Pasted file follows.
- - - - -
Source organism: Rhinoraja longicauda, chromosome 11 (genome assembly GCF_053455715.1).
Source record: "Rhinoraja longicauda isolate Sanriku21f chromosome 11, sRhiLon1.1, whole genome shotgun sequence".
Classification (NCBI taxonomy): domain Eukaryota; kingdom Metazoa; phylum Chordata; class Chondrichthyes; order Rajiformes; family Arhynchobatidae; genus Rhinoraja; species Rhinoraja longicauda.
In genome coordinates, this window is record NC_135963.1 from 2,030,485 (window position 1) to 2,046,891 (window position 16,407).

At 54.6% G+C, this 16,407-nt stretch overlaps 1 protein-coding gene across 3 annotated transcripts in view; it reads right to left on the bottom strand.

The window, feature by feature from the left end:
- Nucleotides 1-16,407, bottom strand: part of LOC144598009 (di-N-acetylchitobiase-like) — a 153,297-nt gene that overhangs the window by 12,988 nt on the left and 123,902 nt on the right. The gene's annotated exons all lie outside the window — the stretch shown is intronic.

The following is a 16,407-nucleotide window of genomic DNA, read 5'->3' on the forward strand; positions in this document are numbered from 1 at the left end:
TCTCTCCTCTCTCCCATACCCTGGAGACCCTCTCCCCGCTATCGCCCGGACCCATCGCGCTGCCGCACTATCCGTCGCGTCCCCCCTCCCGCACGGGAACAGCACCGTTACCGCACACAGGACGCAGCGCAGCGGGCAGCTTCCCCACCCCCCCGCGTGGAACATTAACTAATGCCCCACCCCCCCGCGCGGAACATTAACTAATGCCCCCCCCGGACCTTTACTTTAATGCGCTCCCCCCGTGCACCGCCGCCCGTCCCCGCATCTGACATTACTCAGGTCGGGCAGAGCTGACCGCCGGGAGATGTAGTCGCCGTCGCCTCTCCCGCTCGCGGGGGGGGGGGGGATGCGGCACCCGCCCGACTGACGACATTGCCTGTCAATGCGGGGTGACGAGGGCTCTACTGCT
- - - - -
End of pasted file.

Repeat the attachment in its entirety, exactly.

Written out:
Source organism: Rhinoraja longicauda, chromosome 11 (genome assembly GCF_053455715.1).
Source record: "Rhinoraja longicauda isolate Sanriku21f chromosome 11, sRhiLon1.1, whole genome shotgun sequence".
Classification (NCBI taxonomy): domain Eukaryota; kingdom Metazoa; phylum Chordata; class Chondrichthyes; order Rajiformes; family Arhynchobatidae; genus Rhinoraja; species Rhinoraja longicauda.
In genome coordinates, this window is record NC_135963.1 from 2,030,485 (window position 1) to 2,046,891 (window position 16,407).

At 54.6% G+C, this 16,407-nt stretch overlaps 1 protein-coding gene across 3 annotated transcripts in view; it reads right to left on the bottom strand.

The window, feature by feature from the left end:
- Nucleotides 1-16,407, bottom strand: part of LOC144598009 (di-N-acetylchitobiase-like) — a 153,297-nt gene that overhangs the window by 12,988 nt on the left and 123,902 nt on the right. The gene's annotated exons all lie outside the window — the stretch shown is intronic.

The following is a 16,407-nucleotide window of genomic DNA, read 5'->3' on the forward strand; positions in this document are numbered from 1 at the left end:
TCTCTCCTCTCTCCCATACCCTGGAGACCCTCTCCCCGCTATCGCCCGGACCCATCGCGCTGCCGCACTATCCGTCGCGTCCCCCCTCCCGCACGGGAACAGCACCGTTACCGCACACAGGACGCAGCGCAGCGGGCAGCTTCCCCACCCCCCCGCGTGGAACATTAACTAATGCCCCACCCCCCCGCGCGGAACATTAACTAATGCCCCCCCCGGACCTTTACTTTAATGCGCTCCCCCCGTGCACCGCCGCCCGTCCCCGCATCTGACATTACTCAGGTCGGGCAGAGCTGACCGCCGGGAGATGTAGTCGCCGTCGCCTCTCCCGCTCGCGGGGGGGGGGGGGATGCGGCACCCGCCCGACTGACGACATTGCCTGTCAATGCGGGGTGACGAGGGCTCTACTGCT